Sugar Ray Robinson had a dwarf called Arabian Knight in his entourage of 13 during his tour of Europe that ended at Earl’s Court in July 1951 after six fights, in just seven weeks, in six different cities and five different countries.
The world’s finest boxer was excessive and back in Harlem there was Sugar Ray’s, his club, his pink Cadillac, his collection of exotic zoot suits, his dapper foot soldiers, but on the road there was the dwarf, a hair dresser, a golf professional, a dance instructor and various men that had jobs ranging from measuring his sweat to teaching him to sing.
The last stop on the European tour for the world middleweight champion was London and a defence against Randy Turpin, a mixed-race fighter from Leamington, whose brother was the first black boxer to win a British title; his father, who was from British Guinea, was wounded in the Somme having been gassed and shot, and died a few weeks after Randy’s birth. Turpin was an outsider in the boxing business, Robinson the sport’s emperor.
Last week a fight between Liverpool’s Liam Smith and Saul Canelo Alvarez, who is probably boxing’s biggest attraction, was announced, and this week Chris Eubank Jr should hear about his planned fight with Gennady Golovkin, arguably the sport’s most exciting fighter. The Turpin and Robinson fight was bigger, a sell-out of 18,000 at Earl’s Court; Robinson had lost just once in 133 fights, boxed nine days before meeting Turpin and held open court at the Star and Garter pub in Windsor where he stayed with his entourage. The fighter travelled like a medieval sultan, with secrets in each tent and alluring women barely out of the shadows when the touring party pitched their carnival.
When asked how he thought the Turpin fight would end by a pack of mesmerised hacks, who had camped at his training base to marvel at the exotic retinue, Robinson was brilliant: “Well, I’d like it to be just one round. But they tell me that Turpin won’t co-operate. So, I guess, that it won’t go more than 15 rounds.” He was right, Turpin did not co-operate.
On the day of the fight Turpin made his way down from Leamington by train. Robinson filled limousines. At the venue the seats were full and Jack Solomons, between chomping on a swollen cigar, smiled the smile of a satisfied promoter. It was quite incredible what happened once the first bell sounded; the massacre was off, the dancing master was a step behind and Turpin went the full 15 rounds to become world middleweight champion.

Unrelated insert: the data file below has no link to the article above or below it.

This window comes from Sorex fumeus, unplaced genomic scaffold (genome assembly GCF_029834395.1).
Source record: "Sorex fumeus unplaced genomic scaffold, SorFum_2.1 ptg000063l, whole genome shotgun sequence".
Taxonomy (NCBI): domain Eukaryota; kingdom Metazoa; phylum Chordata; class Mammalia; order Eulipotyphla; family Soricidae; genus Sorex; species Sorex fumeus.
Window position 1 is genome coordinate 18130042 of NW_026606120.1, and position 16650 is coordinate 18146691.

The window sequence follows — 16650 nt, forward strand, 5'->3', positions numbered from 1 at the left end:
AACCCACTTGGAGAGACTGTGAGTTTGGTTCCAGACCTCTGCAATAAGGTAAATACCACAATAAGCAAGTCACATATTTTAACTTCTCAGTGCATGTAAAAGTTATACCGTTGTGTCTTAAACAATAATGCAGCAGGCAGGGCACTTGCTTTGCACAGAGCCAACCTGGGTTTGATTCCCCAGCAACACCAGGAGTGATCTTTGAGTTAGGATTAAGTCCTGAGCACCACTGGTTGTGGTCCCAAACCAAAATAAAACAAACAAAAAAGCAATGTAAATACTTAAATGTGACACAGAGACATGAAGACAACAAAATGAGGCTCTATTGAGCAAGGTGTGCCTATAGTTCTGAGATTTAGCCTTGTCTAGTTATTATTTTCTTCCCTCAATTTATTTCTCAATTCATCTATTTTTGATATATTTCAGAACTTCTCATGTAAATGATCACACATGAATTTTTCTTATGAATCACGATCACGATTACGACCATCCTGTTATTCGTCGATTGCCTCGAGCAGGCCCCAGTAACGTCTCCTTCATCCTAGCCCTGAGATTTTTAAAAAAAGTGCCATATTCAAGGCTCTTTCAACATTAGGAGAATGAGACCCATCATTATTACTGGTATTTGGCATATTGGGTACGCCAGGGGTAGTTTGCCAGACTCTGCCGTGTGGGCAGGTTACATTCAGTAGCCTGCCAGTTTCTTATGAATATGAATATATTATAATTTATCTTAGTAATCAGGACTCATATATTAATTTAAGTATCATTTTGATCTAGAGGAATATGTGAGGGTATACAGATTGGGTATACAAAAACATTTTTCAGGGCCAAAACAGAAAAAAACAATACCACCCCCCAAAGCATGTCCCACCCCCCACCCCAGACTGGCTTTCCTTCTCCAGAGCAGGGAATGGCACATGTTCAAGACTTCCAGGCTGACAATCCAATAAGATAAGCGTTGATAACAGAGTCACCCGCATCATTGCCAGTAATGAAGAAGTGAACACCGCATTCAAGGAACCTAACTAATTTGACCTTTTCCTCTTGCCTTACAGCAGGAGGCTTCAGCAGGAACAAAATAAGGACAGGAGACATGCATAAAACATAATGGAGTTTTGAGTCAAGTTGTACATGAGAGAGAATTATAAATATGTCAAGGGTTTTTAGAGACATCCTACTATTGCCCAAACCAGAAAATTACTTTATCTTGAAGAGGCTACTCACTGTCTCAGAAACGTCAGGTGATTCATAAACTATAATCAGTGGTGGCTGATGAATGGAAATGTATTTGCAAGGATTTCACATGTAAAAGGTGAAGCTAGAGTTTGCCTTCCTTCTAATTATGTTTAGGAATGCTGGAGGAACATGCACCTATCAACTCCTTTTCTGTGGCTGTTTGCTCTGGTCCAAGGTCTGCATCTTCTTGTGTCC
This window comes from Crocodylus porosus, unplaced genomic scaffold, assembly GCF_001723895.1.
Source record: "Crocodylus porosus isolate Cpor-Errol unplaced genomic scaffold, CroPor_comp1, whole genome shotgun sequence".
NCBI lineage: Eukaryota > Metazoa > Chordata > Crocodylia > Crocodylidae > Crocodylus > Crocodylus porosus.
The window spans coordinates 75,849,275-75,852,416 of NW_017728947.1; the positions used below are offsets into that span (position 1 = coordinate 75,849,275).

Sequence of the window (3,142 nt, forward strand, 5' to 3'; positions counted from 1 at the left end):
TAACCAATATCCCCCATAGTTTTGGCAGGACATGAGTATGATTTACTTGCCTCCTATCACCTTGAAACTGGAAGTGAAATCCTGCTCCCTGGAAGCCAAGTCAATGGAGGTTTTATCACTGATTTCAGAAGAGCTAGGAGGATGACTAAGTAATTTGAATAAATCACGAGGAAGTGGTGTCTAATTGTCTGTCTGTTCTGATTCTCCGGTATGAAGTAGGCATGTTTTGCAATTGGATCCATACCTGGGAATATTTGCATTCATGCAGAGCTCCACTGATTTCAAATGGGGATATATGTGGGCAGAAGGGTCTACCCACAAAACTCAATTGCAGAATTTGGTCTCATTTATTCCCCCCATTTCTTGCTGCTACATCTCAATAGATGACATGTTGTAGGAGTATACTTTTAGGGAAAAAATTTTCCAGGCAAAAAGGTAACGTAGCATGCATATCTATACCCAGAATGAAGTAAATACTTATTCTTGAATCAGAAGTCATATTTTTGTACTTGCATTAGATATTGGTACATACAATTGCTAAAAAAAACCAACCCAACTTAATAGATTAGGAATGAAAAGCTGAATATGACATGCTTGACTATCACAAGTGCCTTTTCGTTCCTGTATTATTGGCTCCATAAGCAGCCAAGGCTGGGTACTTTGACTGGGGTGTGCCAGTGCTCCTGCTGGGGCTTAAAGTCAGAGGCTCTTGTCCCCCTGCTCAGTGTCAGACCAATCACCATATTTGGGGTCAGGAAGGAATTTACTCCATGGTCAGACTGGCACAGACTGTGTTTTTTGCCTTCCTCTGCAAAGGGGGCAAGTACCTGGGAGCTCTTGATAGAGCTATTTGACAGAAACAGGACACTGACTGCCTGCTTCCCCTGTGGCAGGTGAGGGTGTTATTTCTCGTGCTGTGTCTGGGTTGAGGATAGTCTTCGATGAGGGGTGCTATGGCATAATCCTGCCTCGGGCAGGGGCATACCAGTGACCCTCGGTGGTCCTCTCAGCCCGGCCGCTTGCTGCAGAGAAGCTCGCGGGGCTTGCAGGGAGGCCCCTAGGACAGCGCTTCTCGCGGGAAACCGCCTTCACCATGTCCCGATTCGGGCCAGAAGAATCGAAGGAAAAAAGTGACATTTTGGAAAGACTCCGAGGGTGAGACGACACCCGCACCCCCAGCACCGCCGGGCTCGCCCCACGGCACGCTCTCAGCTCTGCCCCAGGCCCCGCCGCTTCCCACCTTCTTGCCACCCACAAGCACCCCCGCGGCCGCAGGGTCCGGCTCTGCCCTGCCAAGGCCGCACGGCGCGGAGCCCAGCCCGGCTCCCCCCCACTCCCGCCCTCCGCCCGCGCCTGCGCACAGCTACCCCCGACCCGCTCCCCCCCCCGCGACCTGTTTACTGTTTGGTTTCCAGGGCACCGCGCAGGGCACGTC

“It’s not the fights that tire a man, but the travel,” admitted Robinson. “Turpin beat me fair, he was the better man. It’s that simple.” It was Robinson’s second loss and his mastery in the fight at Earl’s Court was matched by Turpin’s desire; it was a real fight, perhaps the finest performance ever by a British boxer.
In the melee to swarm Turpin and his tearful brothers, there is no record of the passage from their gloomy ringside trench back to Windsor for Arabian Knight, the masseur, the golf pro, the dance instructor, the singing coach, the hairdresser with his faded pomade, or even the man the French called the Black Angel. Robinson was beaten and he vanished with his lost souls, never uttering a word as an excuse.
Poor Randy never settled, never enjoyed the life. There was a rematch at the Polo Grounds in New York just 64 days later, watched by 61,370 people and Turpin, after nine mediocre but even rounds, was stopped in the tenth. Robinson was champion again and would fight on at elite level until 1965. Turpin fought his dreadful wars on both sides of the ropes until May 1966 when he took a gun, found an empty room above the transport café his second wife ran and left a savage note to a business that never fit him. His last letter was ripped from the bottom of a broken boxer’s heart, ending with the line: “We’ll watch the next man – just one more fool.” He shot himself that day. Robinson had been retired less than six months, his brain already starting to shatter silently away from detection after 200 fights and 25 years as a professional boxer.
Mad Olympic dreams.
Amnat Ruenroeng lost his world flyweight title in May and will now jump six professional weigh divisions, a total of over 25 pounds, to fight as a lightweight in this week’s final Olympic boxing qualifier taking place in Venezuela. He is the best of a mercenary batch of professionals fighting for an unlikely place in Rio.
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